The stunning appearance of this stately palace takes the visitor back in history to when the palace was inhabited by two great figures from European history whose only common bond was their adoration for Corfu, Greece and its culture, Empress Elisabeth of Austria (known as ‘Sissi’) and Kaiser William II of Germany.

Empress Elisabeth built the palace to escape the tragedies of her life, and William II purchased it after her untimely death. William II, however, never had a chance to enjoy the palace’s beauty because of a war that broke out, from his own doing.

During the First and Second World War the palace was abandoned and inevitably pillaged by the enemy. After years of rebuilding and restoration, the palace was finally restored to its former beauty.

Empress Elisabeth

Empress Elisabeth, a mythological figure, who was renowned for her beauty, intellect, and her liberal attitude, gained great popularity from the historical film ‘Sissi’, in which the famous German actress – Romy Schneider performed as the Empress.

Elizabeth was born in 1837 in the house of Posenhoffen, Bavaria, Germany. Before Elisabeth turned sixteen, following a short affair, married Frans-Joseph I of the Hapsburg Dynasty. Because of the many issues that troubled her, Elisabeth was driven to leave the royal court numerous times and travel to other places as a means of release. In some of these trips Elisabeth visited Corfu, where she resided for three months, captivated by Corfu’s landscapes. Elisabeth returned often to her beloved Corfu, and to other parts of Greece where she was educated in the Greek language and culture by many teachers, one of them being Constantine Christomas, who was rumored to have had a platonic relationship with the Empress.

Between the years 1867 and 1889, Elisabeth was tormented by many tragic and unpleasant events that occurred during that time. Events, such as the untimely demise of her son, prince to the crown, Prince Rudolf shocked the Empress’s world, and drove her away from Vienna, in search of refuge at Corfu, where she dealt with her sorrows. At Gastouri, she began rebuilding her palace which was completed at 1891. The Empress herself decorated the inner and exterior parts of the palace with pieces of art from Greek mythology and history. The name Achilleion was given to the palace because of her unique passion towards the central hero in the mythological story, the Iliad and the Trojan War. Unworthy of such a tormented life, Empress Elisabeth was murdered on a trip to Switzerland in the year 1898. After her unfortunate death, the palace of Achilleion remained uninhabited for 9 years.

Kaiser of Germany

It was the King of Greece, George I, that proposed the idea of buying the palace of Achilleion to the Kaiser (Emperor) of Germany, William II. The Kaiser bought the Achilleion in the year 1907 after 2 years of negotiations.

The Kaiser being the master of the palace, began making changes to the palace, such as the moving the statue of the ‘Dying Achilles’. In its place he erected the huge statue of the ‘Victorious Achilles’ which was more suited to his personality. He also removed the statue of the Gennan poet -Heine which Elisabeth had liked and had placed in the forest below the palace, and to house his personal guard the Kaiser built a large building next to the palace. One of the things that the Kaiser took care of first was the restoration of the beautiful gardens of the palace, which had not been seen to in over 9 years. For this reason, he brought famous agriculturalists, gardeners, and also rare trees and plants. These trees and plants that still live in the gardens in our times.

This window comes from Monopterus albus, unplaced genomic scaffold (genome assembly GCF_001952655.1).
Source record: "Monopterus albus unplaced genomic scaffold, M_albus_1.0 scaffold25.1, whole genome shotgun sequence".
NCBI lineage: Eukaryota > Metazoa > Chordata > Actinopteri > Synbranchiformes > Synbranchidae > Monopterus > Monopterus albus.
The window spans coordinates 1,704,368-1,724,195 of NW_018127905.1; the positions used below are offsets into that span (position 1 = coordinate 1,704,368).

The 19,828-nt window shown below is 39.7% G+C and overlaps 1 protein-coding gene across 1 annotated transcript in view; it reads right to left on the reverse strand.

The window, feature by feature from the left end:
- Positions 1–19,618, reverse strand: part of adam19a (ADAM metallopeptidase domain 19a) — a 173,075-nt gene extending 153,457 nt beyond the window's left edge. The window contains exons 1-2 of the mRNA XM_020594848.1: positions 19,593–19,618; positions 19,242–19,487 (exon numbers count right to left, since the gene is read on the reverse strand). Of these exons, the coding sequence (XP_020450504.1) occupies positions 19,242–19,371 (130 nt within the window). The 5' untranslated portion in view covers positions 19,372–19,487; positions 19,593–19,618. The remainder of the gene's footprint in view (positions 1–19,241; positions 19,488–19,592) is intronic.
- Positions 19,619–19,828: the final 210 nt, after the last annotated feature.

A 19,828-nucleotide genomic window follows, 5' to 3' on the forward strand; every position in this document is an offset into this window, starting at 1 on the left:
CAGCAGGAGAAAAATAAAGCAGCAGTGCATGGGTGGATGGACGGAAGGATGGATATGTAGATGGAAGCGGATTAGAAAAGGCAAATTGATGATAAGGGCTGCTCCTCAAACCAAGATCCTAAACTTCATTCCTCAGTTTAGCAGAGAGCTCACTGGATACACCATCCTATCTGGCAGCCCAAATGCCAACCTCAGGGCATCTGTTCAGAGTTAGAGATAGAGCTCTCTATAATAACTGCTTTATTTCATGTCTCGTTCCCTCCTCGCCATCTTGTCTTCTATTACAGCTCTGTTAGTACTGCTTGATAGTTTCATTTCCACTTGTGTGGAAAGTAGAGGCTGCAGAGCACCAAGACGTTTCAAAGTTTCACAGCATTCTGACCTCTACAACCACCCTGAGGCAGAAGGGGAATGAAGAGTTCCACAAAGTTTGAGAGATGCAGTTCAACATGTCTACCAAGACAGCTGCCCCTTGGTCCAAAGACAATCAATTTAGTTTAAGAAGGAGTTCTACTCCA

The Emperor was active contributor to the archeological digs of Saint Theodore, in Garitsa. There, with the help of the well-known German archaeologist William Doerpfeld they discovered the findings that are housed in the Museum of Corfu, with their most important founding, the Mermaid. The last thing that the Kaiser had constructed was the look-out tower at Peleka where one can see a large part of the island. He would have done a lot more, however his trip to Corfu at 1914 was destined to become his last.

During the great wars

Corfu was occupied on the December of 1915 from the French and the Serbian armies, during the First World War. During this occupation the French and the Serbian armies turned the Achilleion palace into a military headquarters and hospital. The fact that the Germans were the enemy was to the greatest extend at fault for the many disasters that befell the palace onto the parts of the palace that were of Kaisers making. To this day it remains a unknown how many statues and other precious items were lost at that period.

After the end of the war, following the’ Treaty of Versailles’ in 1919, the palace became the property of the Greek state. In peacetime, many items of furniture were sold off by auction, scattering the pieces far and wide, sadly lost to Achilleion forever. During World War II, Achilleion was again occupied by foreign troops – this time the Germans and Italians as a military headquarters and hospital and was again abused. After the liberation of the island after the war, parts of the palace were utilized as a technical institution in the training of young men and women in trades, but unfortunately, as the years went by the once stunning palace slowly became a ruin due to the lack of funds for the reconstruction repairs that it badly needed.